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Growth and Uncertainty: The Impact of 9/11 on Intelligence and National Security Studies

  • Joseph FitsanakisEmail author
Chapter

Abstract

It can be argued that few academic disciplines have been affected by the dramatic events of 9/11 as directly as Intelligence and National Security Studies (INSS). The latter used to be a strictly graduate endeavor, with much of the relevant instruction hidden under thick layers of classification. However, the insecurity fears resulting from the 9/11 attacks prompted an unprecedented growth in the field and accelerated its development in the undergraduate domain. Ironically, the remarkable academic vibrancy of INSS in our century has been overshadowed by the marginalization of the field in the realm of government. There is mounting evidence that the role of intelligence in national decision-making has reached unprecedented lows. At the same time, the intense post-9/11 scholarly preoccupation with Islamic-inspired extremism appears to have developed at the expense of other notable threats to the homeland. There are reasons to believe that the tacit association of terrorism with foreigners, and Muslims in particular, may be distracting American INSS scholars from studying the growth of domestic far-right militancy. Also ignored are security threats posed by the increasingly unregulated domestic gun market, which are statistically far more dangerous than the phenomenon of Islamic extremism in the domestic field. Finally, this chapter argues that INSS scholars were caught unprepared by the post-9/11 emergence of a wholesale model of mass surveillance—both domestic and international—that is slowly changing the relationship between state and civil society in America and is affecting America’s relations with its foreign allies.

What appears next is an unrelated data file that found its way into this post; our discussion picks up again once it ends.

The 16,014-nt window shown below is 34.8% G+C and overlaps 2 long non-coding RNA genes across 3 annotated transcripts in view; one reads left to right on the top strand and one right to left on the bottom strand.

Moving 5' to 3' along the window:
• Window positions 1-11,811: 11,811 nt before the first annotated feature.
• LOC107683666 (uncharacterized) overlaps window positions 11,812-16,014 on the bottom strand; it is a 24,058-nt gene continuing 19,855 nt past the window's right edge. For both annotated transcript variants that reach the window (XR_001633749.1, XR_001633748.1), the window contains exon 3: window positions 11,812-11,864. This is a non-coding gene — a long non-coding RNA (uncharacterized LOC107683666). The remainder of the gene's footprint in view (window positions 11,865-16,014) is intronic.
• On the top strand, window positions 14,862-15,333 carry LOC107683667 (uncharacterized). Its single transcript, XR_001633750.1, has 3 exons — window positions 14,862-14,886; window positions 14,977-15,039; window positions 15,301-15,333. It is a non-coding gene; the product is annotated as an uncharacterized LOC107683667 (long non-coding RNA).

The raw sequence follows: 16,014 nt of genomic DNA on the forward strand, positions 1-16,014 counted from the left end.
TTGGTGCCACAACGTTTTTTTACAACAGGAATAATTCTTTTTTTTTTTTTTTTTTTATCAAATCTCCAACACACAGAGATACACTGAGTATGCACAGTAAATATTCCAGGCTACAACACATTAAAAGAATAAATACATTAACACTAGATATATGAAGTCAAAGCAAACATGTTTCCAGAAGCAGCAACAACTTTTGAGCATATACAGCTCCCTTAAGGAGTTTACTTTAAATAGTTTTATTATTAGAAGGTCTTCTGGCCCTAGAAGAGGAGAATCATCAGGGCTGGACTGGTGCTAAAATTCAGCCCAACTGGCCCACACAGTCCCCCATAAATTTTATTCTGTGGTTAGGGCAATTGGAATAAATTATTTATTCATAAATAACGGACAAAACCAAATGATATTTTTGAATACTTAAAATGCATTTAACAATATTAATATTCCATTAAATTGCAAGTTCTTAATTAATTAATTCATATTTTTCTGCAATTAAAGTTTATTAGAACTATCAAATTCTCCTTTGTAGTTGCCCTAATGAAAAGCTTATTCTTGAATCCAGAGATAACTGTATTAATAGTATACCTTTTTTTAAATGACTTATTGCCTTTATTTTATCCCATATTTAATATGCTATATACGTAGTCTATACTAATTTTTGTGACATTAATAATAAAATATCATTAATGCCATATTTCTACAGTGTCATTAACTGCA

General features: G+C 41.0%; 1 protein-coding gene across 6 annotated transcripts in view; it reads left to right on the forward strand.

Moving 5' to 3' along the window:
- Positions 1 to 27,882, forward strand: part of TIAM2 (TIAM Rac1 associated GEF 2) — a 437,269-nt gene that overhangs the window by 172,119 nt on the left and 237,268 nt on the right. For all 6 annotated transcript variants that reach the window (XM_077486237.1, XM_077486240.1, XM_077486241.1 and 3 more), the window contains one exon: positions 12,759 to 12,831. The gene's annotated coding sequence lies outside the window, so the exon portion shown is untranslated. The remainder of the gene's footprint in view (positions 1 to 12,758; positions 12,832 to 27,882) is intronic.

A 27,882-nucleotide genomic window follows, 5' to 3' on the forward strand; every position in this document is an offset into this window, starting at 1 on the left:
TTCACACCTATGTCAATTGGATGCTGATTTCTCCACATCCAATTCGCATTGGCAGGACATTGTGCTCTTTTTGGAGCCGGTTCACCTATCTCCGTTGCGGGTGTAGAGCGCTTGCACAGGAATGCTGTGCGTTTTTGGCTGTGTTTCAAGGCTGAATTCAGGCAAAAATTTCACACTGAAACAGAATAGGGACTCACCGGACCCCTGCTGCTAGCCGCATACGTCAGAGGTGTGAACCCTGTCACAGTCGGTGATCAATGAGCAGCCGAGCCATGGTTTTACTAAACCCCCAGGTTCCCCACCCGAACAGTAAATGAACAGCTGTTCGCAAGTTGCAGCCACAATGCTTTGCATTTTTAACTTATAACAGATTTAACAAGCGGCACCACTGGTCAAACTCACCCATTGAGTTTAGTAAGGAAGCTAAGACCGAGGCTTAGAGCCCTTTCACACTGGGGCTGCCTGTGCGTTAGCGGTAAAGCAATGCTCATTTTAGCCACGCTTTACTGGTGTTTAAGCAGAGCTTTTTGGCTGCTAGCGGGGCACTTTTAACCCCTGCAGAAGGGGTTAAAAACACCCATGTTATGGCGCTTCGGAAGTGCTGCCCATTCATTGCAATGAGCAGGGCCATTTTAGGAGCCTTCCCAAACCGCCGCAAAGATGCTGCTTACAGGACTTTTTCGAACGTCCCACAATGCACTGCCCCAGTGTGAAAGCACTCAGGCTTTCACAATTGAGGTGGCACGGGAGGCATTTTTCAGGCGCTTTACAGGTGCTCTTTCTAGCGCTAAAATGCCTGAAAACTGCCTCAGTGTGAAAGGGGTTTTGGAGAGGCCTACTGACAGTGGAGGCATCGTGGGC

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Copyright information

© The Author(s) 2019

Authors and Affiliations

  1. 1.Coastal Carolina UniversityConwayUSA

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